The Blues Broads, Blue J, Beautiful Light, Ten Foot Twins
Reviewed by Margaret Moser, Fri., Oct. 12, 2012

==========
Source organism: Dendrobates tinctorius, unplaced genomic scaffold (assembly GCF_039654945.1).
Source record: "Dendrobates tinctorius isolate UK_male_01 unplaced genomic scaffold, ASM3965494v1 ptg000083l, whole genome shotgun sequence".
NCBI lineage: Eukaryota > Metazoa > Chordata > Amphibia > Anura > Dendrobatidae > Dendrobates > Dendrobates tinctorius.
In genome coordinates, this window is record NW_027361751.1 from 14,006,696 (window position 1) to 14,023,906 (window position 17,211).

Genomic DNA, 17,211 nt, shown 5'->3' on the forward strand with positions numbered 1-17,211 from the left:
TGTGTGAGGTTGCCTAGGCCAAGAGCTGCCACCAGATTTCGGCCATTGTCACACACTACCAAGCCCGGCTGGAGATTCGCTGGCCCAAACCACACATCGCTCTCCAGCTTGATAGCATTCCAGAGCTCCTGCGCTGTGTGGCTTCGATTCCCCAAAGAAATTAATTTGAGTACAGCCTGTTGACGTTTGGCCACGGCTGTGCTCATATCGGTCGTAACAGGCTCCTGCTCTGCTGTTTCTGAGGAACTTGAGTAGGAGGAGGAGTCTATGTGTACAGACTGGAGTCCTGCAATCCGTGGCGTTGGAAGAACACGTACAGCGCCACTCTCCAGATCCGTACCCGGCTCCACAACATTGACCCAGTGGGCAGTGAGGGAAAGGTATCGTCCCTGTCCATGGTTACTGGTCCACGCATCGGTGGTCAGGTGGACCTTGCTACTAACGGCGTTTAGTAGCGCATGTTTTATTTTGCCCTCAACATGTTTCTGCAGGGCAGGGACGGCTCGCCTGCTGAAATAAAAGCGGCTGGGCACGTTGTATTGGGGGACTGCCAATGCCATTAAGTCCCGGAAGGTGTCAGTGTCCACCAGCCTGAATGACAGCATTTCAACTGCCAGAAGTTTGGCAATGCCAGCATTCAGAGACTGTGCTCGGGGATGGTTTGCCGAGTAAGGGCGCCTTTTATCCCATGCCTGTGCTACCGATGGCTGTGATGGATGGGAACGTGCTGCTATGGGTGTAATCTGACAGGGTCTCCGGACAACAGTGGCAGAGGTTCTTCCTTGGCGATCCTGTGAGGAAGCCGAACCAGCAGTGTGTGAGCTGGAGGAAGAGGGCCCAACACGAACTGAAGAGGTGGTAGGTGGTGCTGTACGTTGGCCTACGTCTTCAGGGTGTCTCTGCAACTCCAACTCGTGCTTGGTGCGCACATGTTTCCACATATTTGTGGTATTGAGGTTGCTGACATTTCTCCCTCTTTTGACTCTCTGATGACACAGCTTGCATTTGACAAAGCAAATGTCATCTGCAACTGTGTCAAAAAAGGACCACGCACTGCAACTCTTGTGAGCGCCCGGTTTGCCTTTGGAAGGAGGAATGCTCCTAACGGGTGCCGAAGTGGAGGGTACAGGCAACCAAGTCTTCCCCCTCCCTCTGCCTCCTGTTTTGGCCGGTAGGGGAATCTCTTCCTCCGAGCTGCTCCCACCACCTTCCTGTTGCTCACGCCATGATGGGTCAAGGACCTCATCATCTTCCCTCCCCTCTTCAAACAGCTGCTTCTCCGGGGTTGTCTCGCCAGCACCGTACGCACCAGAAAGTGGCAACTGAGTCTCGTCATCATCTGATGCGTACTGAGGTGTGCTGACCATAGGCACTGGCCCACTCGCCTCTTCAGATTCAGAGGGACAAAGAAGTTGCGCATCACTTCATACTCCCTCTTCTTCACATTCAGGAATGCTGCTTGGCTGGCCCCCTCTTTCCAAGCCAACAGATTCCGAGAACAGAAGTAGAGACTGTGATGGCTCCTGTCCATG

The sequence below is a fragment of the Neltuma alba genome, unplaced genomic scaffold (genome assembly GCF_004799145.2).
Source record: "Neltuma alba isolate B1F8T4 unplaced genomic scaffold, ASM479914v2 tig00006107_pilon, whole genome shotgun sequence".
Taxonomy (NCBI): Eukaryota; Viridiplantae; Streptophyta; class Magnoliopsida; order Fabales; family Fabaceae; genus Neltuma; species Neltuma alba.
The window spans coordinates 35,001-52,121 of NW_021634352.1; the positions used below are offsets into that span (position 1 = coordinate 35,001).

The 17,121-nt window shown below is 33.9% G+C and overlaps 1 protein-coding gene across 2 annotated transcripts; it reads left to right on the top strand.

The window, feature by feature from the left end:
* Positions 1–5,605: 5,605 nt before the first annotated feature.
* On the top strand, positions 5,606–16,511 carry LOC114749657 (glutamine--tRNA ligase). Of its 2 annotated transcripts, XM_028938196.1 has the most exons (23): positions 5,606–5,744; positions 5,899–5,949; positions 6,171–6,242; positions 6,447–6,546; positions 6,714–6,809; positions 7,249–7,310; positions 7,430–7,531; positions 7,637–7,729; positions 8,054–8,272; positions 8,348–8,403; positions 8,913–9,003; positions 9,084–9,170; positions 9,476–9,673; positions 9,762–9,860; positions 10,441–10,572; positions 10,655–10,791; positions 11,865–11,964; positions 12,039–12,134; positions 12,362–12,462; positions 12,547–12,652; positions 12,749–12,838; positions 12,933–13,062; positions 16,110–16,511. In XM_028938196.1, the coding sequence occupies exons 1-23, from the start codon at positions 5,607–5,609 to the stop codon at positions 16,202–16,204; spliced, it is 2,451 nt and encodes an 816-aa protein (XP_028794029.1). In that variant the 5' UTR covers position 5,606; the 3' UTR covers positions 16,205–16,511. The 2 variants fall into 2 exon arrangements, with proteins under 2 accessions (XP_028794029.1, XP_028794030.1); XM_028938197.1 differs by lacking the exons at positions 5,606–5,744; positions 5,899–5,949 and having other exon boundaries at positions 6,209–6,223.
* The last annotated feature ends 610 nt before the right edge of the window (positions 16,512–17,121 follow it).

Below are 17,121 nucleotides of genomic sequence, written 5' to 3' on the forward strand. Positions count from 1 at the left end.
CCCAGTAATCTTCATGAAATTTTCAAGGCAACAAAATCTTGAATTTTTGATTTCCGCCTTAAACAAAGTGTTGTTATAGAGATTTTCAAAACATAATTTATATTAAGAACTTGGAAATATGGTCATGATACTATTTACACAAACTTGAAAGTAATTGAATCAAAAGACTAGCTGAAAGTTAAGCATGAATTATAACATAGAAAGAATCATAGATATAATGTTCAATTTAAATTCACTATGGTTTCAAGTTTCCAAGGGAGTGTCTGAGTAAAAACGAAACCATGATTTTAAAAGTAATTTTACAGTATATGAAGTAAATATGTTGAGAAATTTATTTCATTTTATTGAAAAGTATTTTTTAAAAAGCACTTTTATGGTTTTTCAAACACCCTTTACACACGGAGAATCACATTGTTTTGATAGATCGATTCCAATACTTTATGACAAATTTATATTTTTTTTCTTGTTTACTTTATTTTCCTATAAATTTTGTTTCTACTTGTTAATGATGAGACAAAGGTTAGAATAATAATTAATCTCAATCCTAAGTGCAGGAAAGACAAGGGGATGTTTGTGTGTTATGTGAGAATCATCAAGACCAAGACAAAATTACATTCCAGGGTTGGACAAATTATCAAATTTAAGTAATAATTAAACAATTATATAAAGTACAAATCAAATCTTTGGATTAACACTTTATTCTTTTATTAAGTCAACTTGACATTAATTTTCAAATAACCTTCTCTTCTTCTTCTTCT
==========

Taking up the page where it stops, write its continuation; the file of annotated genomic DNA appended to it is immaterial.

Any grass growing under ex-Austinite Angela Strehli's feet gets stomped the moment she opens her mouth to sing. And in the company of Dorothy Morrison, Tracy Nelson, and Annie Sampson, the four Blues Broads are an army of powerhouse voices. The quartet's lifted up to heaven ("Oh, Happy Day," "Mighty Love") and anywhere else within earshot ("Two Bit Texas Town," "River Deep Mountain High") on its self-titled CD/DVD package. With Emmy-winning director John Korty at the helm, the visuals are as righteous as the harmonies. The brassy sound of the Jackie Myers Band on Ten Foot Twins relies on Memphis-style funk for some of its touchstones ("Bad Bad Things," "Too Close"), but there's more here than simple retro love. Myers has a good ear, bringing in Ephraim Owens on trumpet as the songs take right turns with a jazzier edge. Thankfully, she avoids breathy jazz vocals, using instead her earthy lungs ("Pushin' It," "All She Wrote"). The four-song sampler Bree Bruns released last year teased us into thinking she resides in jazz. Nyet! Fronting the eponymous Blue J, the local songbird brought new originals by producer Josh Espinoza to the table, 10 tasty treats from bossa nova ("Never Fade Away") to Latin dance numbers ("I Want To Take You There") and snappy high-hat instrumentals ("Austin Renaissance"). Tonya Tyner's Beautiful Light rose quietly this year, bright country rock balanced with spiritually thoughtful lyrics ("Mariana") and the fine hand of Stephen Doster producing. Tyner's lengthy history on the West Coast brings a natural, Southern California familiarity to her melodies ("Get On Out," "I Keep Trying"), wrapped as they are around story-songs of a life that steers her in unexpected directions ("On Your Wall"). Offhand good humor ("Uh Huh") keeps the de rigueur introspection from slowing the album's pace and delivers the right punch when needed.